After Losing Son In A Road Accident, Delhi Man Dedicates Life To Managing Traffic

It’s 10 in the morning, things are just warming up in Delhi’s arterial Seelampur road. In a few hours, the temperature will soar to a skin-scalding 42 degrees, but Ganga Ram is not bothered.  “I really enjoy working here. Helping boys (traffic cops) to decongest traffic gives me immense satisfaction.”

The 72-year-old has been overseeing the busy stretch of north-east Delhi’s Seelampur red light for last three decades without any compensation.

He ran a TV repair shop in Seelampur D block but his life took a tragic turn when his son Mukesh Kumar died in a bike accident five years ago, ironically, at the same spot where he manages traffic.

“I am doing this for last 30 years. I used to offer my services (traffic) in the morning and evening and worked at my shop in the day. I used to close my shop in the evening and come here again to manage traffic. Then, my son died and I started working here for entire day.”

“My son was riding a bike, it collided with a Tata 407. His backbone was broken. People took him to a hospital. Even after six months in the hospital we could not save him. His backbone was operated upon and the spinal plates were also inserted, but to no avail,” he added.

Ganga Ram’s unflinching commitment to serve public has got him several accolades but with little or no compensation. The old man derives immense satisfaction from a mere pat in the back from senior officials and meager rewards ranging from Rs 1000 to Rs 1500 on national holidays.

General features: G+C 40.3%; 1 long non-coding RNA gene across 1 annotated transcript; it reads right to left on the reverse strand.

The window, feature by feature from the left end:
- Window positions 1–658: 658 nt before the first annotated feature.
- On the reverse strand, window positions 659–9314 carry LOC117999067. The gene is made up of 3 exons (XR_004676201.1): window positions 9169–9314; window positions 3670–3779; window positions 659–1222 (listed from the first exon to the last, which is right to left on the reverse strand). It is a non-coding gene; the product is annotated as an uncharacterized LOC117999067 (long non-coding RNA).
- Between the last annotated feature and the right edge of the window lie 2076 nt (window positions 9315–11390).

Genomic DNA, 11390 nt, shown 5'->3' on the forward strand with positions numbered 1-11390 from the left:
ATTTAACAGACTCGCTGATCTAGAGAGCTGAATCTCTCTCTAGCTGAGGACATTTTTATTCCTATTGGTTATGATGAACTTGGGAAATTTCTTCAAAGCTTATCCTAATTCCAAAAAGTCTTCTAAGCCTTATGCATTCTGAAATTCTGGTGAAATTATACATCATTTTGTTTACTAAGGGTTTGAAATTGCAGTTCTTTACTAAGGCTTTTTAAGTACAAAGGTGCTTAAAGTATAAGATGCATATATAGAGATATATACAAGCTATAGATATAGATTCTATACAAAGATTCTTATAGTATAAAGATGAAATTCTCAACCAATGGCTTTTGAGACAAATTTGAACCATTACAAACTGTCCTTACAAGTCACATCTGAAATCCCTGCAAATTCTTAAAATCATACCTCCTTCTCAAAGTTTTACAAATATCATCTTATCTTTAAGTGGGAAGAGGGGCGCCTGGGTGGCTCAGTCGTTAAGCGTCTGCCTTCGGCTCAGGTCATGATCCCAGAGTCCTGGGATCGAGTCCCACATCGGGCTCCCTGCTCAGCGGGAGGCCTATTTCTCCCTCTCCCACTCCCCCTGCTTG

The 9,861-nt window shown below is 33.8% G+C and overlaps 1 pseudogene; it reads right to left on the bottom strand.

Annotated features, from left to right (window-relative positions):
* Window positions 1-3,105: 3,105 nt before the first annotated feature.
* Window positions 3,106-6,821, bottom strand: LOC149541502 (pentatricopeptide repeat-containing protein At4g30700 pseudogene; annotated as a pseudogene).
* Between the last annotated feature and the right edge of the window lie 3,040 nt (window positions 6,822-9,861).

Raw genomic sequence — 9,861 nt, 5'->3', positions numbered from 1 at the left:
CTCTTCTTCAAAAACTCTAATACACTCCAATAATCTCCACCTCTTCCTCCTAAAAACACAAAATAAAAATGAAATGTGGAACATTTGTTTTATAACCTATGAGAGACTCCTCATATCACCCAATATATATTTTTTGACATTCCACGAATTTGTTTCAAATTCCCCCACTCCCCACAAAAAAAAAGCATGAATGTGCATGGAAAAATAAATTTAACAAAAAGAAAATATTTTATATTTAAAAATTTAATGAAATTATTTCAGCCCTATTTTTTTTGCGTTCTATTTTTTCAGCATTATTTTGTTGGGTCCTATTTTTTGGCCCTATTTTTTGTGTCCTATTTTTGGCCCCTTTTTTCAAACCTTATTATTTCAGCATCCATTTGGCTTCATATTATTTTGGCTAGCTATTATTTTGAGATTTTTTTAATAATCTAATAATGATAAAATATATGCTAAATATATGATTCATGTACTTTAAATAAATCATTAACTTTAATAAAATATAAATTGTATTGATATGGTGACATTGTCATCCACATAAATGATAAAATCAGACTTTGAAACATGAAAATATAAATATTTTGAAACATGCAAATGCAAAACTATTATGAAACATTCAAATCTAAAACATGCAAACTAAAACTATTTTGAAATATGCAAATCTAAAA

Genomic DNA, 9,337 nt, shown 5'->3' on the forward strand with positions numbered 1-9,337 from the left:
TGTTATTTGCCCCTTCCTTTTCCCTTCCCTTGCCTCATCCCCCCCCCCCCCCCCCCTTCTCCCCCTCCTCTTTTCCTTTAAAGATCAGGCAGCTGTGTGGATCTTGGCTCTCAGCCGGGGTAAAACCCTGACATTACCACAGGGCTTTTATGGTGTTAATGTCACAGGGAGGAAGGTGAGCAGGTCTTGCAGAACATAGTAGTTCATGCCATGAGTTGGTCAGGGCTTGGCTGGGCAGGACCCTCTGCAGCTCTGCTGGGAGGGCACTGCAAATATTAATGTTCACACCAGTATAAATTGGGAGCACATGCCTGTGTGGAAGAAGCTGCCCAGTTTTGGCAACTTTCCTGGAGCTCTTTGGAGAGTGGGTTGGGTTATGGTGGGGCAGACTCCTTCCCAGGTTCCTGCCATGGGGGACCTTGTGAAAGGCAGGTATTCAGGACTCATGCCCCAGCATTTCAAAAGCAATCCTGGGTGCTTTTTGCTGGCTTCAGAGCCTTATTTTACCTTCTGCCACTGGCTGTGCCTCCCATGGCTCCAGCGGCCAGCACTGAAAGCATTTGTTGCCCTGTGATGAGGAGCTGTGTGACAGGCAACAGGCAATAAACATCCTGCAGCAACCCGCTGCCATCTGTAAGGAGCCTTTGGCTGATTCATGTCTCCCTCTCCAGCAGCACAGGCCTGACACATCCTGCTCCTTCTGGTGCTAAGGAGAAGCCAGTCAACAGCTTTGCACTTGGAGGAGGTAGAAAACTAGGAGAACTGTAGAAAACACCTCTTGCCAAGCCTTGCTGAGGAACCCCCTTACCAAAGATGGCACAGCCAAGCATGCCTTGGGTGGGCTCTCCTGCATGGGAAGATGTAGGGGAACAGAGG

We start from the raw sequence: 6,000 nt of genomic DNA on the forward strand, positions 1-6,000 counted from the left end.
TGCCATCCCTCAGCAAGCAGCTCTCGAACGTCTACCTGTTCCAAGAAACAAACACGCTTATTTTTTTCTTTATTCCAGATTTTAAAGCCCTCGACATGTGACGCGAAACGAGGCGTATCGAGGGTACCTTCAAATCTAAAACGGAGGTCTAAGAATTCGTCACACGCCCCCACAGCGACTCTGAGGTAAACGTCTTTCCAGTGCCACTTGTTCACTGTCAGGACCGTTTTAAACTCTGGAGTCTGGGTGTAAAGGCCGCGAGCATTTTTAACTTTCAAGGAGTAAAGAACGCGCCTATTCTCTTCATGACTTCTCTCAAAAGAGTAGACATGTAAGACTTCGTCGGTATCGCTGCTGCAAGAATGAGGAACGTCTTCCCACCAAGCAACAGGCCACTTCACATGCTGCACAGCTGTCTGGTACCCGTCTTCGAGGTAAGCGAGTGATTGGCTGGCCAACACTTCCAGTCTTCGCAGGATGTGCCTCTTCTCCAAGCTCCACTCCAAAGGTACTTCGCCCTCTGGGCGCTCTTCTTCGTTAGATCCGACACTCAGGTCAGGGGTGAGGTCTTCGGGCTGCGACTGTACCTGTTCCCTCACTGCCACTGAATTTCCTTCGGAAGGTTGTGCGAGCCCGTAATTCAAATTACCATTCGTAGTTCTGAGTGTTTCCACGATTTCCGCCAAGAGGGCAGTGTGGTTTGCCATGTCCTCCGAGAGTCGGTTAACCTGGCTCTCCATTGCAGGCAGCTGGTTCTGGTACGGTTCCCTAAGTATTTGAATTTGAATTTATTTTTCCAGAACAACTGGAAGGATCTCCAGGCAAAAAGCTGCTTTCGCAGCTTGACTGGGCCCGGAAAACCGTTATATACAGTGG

“I get paid around Rs 1000 to Rs 1500 on 15 August and 26 January. If any officer passes by, he recognises me and that gives me immense happiness.”

However, that is hardly enough to sustain a family of four. Ganga Ram lives at a slum in Ghaziabad’s Ekta Vihar with two of his grand children and a daughter in law, who is the sole breadwinner in the family. The dilapidated walls and the small dingy rooms of his house tells a story of penury that Ganga Ram is too proud to narrate.

“My daughter in law works at a hospital.She gets Rs 8000-9000 per month. We manage to survive with this amount only.”

The septuagenarian, though, is an inspiration for young traffic cops who work with him at Seelampur red light.

“He has been managing traffic here for over two decades with complete selflessness. Whenever there is a traffic jam, he makes sincere efforts to de-congest it. He comes here in the morning and works till 9 pm. He is a very good man and is serving the public without any greed and even public acknowledges his efforts,” Sub Inspector NS Rathi told